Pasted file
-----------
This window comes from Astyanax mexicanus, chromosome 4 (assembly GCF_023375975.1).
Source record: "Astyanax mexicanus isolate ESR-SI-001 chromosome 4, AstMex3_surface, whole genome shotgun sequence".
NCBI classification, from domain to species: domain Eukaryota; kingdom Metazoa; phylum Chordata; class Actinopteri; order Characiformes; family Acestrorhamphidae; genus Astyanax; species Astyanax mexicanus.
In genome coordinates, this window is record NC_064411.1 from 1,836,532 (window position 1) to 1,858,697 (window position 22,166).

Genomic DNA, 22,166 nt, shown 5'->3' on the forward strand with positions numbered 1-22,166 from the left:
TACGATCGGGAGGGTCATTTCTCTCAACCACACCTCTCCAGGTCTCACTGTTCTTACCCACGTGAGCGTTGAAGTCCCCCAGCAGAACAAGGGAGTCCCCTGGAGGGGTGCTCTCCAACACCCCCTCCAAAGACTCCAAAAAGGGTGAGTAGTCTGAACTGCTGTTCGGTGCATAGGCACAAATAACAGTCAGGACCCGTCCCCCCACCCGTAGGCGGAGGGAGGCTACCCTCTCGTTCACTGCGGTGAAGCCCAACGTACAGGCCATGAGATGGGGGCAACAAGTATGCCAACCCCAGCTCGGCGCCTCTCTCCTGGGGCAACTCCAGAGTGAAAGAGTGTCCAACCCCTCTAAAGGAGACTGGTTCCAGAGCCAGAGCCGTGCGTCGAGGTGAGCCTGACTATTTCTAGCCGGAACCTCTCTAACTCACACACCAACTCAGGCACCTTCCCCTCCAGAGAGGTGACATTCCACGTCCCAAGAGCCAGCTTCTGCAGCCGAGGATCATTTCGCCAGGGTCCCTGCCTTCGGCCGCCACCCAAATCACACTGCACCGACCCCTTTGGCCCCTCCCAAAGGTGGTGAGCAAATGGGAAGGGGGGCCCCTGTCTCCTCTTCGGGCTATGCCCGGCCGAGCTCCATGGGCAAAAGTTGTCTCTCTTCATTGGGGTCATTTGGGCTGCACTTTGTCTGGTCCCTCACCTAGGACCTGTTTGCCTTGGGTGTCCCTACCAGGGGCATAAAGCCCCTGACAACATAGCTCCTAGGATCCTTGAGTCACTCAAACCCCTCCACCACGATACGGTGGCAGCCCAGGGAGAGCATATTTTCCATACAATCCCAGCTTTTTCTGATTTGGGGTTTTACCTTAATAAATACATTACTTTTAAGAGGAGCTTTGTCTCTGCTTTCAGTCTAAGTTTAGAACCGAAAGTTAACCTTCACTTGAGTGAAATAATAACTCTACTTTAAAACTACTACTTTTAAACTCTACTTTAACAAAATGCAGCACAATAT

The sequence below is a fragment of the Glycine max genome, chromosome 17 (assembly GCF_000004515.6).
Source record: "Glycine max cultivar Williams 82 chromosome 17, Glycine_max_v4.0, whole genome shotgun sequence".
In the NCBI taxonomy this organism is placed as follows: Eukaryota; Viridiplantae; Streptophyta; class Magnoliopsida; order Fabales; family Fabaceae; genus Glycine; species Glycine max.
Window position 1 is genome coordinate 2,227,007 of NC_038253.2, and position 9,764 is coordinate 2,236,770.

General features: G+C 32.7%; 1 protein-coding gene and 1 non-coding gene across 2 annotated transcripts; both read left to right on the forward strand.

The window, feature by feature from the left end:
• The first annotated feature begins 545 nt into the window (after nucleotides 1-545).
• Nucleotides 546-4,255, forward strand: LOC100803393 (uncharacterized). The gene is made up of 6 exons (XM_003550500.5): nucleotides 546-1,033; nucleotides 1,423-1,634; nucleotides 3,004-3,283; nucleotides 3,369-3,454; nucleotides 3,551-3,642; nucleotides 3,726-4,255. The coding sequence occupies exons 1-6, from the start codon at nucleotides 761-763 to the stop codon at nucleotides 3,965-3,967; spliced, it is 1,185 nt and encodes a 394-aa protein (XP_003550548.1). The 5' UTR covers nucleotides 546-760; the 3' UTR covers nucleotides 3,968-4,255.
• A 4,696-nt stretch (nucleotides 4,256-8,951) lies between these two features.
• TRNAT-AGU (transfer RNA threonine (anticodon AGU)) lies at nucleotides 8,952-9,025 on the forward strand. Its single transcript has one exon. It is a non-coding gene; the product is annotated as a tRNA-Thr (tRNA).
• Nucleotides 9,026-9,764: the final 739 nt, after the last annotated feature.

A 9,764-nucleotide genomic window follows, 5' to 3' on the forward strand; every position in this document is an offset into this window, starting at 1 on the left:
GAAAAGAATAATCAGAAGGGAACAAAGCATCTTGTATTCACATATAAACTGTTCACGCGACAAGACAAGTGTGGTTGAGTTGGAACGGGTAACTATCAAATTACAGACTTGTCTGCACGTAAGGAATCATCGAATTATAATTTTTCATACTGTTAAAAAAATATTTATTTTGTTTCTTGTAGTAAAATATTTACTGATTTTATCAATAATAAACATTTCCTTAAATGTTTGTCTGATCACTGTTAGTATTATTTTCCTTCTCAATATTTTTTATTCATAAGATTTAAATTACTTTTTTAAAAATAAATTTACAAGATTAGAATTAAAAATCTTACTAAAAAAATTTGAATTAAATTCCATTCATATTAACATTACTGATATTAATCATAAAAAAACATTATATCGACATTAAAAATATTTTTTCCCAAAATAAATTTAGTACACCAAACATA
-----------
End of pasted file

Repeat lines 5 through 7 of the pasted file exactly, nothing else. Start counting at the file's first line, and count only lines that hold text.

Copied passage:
Genomic DNA, 22,166 nt, shown 5'->3' on the forward strand with positions numbered 1-22,166 from the left:
TACGATCGGGAGGGTCATTTCTCTCAACCACACCTCTCCAGGTCTCACTGTTCTTACCCACGTGAGCGTTGAAGTCCCCCAGCAGAACAAGGGAGTCCCCTGGAGGGGTGCTCTCCAACACCCCCTCCAAAGACTCCAAAAAGGGTGAGTAGTCTGAACTGCTGTTCGGTGCATAGGCACAAATAACAGTCAGGACCCGTCCCCCCACCCGTAGGCGGAGGGAGGCTACCCTCTCGTTCACTGCGGTGAAGCCCAACGTACAGGCCATGAGATGGGGGCAACAAGTATGCCAACCCCAGCTCGGCGCCTCTCTCCTGGGGCAACTCCAGAGTGAAAGAGTGTCCAACCCCTCTAAAGGAGACTGGTTCCAGAGCCAGAGCCGTGCGTCGAGGTGAGCCTGACTATTTCTAGCCGGAACCTCTCTAACTCACACACCAACTCAGGCACCTTCCCCTCCAGAGAGGTGACATTCCACGTCCCAAGAGCCAGCTTCTGCAGCCGAGGATCATTTCGCCAGGGTCCCTGCCTTCGGCCGCCACCCAAATCACACTGCACCGACCCCTTTGGCCCCTCCCAAAGGTGGTGAGCAAATGGGAAGGGGGGCCCCTGTCTCCTCTTCGGGCTATGCCCGGCCGAGCTCCATGGGCAAAAGTTGTCTCTCTTCATTGGGGTCATTTGGGCTGCACTTTGTCTGGTCCCTCACCTAGGACCTGTTTGCCTTGGGTGTCCCTACCAGGGGCATAAAGCCCCTGACAACATAGCTCCTAGGATCCTTGAGTCACTCAAACCCCTCCACCACGATACGGTGGCAGCCCAGGGAGAGCATATTTTCCATACAATCCCAGCTTTTTCTGATTTGGGGTTTTACCTTAATAAATACATTACTTTTAAGAGGAGCTTTGTCTCTGCTTTCAGTCTAAGTTTAGAACCGAAAGTTAACCTTCACTTGAGTGAAATAATAACTCTACTTTAAAACTACTACTTTTAAACTCTACTTTAACAAAATGCAGCACAATAT

The sequence below is a fragment of the Glycine max genome, chromosome 17 (assembly GCF_000004515.6).